Communication field guide: internal communication
When we talk about ‘industry’, we’re basically referring to professional job scopes that require communication in a significant and formalised manner. Everyone needs to communicate of course, but there are certain roles in which the need is more formalised than others. In a business or organisational context, this ‘professional’ communication is usually broken down into two types: internal and external communication. Internal communication is also generally referred to as organisational communication: how people communicate within an organisation. This could be a small family business, a government body, or a large corporation.
Analysing internal communication
The study and practice of internal/organisational communication is vast and diverse. From a management perspective, which generally aims to make an organisation meet its aims (usually financial and operational) more effectively, organisational communication is often about streamlining processes and making them more efficient and productive. From a sociological perspective, internal/organisational communication is closely linked with organisational culture.
In our opinion, the management perspective ignores the sociological perspective at its own risk, because a process — whether it works or not — is often the external expression of something under the surface: for example, how people function within the culture of the organisation, how hierarchies are set up, how people negotiate power and trust, or whether the individual’s needs are being met. The ethnographic method is incredibly useful when studying internal communication because it addresses the sociological and cultural issues rather than just looking at productivity and output, which tend to be symptoms rather than root causes of issues.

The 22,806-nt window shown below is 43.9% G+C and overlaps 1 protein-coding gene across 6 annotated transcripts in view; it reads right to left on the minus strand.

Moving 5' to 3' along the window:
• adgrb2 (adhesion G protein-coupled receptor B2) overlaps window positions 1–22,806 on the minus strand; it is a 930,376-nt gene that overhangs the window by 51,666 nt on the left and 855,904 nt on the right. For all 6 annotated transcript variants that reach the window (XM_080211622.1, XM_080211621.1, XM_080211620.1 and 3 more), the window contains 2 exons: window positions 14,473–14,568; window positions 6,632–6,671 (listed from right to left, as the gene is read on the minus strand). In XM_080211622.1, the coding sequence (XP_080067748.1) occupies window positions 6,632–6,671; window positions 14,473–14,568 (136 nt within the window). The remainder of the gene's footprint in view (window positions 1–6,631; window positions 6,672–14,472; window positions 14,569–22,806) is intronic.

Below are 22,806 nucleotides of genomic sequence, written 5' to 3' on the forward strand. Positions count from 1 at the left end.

Forms of internal communication
In very practical terms, internal communication usually takes place in the form of: email, memos, circulars, company intranet, messaging apps such as WhatsApp, Slack, or Gchat, a poster on a notice board, a poster in the lift at the office, meetings, employee newsletters, employee events, annual dinners, speeches, face-to-face conversations, standard operating procedures, employee handbooks — you get the picture.
The goals of internal communication
Internal communication often has very clear functional and practical goals — mostly, it’s about getting things done and making sure that it’s business as usual. Some of these are about everyday operations but also about making sure that there’s buy-in for things like regulations and safety procedures (especially if they’re newly-instituted). Organisational communication also influences other things.
One of these things is often called employee engagement: getting people in the business or organisation to feel invested in their work, feel a sense of belonging, and feel valued. Internal branding is another term that’s often used in this context, and it is about helping people in the organisation understand what’s happening and what the organisation stands for, and why. This could be very useful when an organisation is conducting new initiatives or going through major changes, but it’s also necessary during the ‘on-boarding’ or orientation process for new employees.
Who’s in charge of internal communication?
In large organisations, Human Resources departments are usually at the core of internal communication. But depending on the nature and goals of the communication, there are likely to be other departments involved. For example, there could be a health and safety department that needs to communicate safety procedures to employees. There could be a corporate communications department that feels that employees don’t understand the core values of the company and there needs to be more education and awareness.
Or the leadership team of an organisation may need to communicate internally to everyone. In a smaller organisation, these functions can be subsumed by individual people or by one person.